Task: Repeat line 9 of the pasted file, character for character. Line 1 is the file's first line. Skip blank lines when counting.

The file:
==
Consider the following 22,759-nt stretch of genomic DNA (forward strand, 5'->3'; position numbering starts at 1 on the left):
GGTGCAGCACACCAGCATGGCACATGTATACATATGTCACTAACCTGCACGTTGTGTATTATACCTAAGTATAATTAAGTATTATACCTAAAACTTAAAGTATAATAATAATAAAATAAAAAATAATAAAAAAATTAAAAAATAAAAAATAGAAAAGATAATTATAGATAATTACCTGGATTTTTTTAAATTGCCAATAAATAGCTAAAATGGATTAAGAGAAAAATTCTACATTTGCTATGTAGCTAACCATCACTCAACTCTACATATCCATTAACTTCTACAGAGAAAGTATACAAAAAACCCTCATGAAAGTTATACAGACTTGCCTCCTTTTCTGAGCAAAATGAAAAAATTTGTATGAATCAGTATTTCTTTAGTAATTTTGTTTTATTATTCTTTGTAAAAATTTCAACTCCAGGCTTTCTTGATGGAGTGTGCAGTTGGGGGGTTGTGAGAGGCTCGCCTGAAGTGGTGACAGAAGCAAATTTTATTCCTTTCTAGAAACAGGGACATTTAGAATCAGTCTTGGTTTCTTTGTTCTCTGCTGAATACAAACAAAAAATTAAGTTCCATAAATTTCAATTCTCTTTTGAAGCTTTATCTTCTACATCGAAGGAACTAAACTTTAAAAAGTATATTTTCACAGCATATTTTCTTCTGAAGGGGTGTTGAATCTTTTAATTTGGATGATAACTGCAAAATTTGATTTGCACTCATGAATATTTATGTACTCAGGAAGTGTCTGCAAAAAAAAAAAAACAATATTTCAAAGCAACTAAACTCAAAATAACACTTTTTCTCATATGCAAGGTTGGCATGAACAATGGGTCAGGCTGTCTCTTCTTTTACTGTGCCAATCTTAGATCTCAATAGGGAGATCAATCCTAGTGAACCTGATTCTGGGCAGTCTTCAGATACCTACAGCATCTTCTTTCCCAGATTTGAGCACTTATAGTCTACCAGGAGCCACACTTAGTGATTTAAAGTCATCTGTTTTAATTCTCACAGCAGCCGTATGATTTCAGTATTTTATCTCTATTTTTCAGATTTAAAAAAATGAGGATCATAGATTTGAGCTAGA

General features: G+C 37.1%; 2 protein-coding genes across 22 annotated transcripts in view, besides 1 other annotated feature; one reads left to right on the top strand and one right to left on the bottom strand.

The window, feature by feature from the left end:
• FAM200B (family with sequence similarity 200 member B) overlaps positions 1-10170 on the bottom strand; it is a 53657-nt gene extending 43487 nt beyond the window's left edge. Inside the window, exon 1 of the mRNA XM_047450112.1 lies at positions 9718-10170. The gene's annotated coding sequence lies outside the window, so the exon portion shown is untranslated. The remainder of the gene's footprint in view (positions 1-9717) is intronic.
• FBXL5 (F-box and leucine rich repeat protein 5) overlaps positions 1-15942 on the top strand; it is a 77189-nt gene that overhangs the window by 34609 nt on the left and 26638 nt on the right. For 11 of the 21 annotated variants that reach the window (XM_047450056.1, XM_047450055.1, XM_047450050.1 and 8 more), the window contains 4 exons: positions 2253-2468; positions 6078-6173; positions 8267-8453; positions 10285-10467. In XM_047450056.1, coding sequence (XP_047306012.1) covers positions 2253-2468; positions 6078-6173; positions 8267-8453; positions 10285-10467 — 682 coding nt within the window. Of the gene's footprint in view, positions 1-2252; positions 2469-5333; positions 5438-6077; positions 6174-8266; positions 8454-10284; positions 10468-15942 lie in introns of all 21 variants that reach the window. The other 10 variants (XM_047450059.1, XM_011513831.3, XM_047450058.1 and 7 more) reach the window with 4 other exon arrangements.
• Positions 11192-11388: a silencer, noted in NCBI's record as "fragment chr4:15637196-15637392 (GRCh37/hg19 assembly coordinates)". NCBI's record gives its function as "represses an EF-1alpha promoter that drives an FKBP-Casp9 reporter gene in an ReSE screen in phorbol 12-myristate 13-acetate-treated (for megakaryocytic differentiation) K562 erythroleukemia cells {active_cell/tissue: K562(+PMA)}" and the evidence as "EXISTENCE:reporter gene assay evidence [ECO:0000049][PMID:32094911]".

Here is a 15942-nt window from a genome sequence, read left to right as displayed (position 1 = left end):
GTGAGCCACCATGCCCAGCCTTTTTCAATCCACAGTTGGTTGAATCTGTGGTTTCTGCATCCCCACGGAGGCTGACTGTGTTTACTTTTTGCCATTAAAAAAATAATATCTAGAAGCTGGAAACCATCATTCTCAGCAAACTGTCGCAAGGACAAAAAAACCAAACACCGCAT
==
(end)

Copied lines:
GTGAGCCACCATGCCCAGCCTTTTTCAATCCACAGTTGGTTGAATCTGTGGTTTCTGCATCCCCACGGAGGCTGACTGTGTTTACTTTTTGCCATTAAAAAAATAATATCTAGAAGCTGGAAACCATCATTCTCAGCAAACTGTCGCAAGGACAAAAAAACCAAACACCGCAT